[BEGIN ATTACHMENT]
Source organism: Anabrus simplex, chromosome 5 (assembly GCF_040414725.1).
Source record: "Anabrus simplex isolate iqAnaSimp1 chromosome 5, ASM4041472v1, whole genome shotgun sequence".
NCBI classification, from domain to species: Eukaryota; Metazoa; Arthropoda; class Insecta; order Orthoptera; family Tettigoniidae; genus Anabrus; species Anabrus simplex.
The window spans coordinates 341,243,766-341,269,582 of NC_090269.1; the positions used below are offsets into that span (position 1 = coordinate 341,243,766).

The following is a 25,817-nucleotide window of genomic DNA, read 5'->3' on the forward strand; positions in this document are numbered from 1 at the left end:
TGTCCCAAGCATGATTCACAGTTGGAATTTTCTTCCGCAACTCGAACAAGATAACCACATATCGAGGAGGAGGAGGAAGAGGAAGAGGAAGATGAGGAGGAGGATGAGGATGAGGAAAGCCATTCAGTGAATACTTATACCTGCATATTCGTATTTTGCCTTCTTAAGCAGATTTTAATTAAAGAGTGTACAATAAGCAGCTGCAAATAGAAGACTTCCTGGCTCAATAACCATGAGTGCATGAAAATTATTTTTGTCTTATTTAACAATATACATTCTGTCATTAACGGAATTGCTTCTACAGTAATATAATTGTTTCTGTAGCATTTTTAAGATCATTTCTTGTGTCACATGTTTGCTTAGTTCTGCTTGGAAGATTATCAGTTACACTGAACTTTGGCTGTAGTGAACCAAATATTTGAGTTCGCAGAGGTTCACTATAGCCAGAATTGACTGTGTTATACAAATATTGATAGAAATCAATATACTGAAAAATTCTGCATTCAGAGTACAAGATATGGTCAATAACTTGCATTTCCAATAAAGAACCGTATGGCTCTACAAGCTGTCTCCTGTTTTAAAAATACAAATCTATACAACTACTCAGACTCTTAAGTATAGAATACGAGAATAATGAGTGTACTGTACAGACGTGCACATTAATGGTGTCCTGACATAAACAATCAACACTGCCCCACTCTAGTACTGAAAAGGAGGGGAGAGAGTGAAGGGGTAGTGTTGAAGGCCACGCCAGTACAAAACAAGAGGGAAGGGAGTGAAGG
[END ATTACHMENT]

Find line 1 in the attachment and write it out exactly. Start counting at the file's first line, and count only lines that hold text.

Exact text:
Source organism: Anabrus simplex, chromosome 5 (assembly GCF_040414725.1).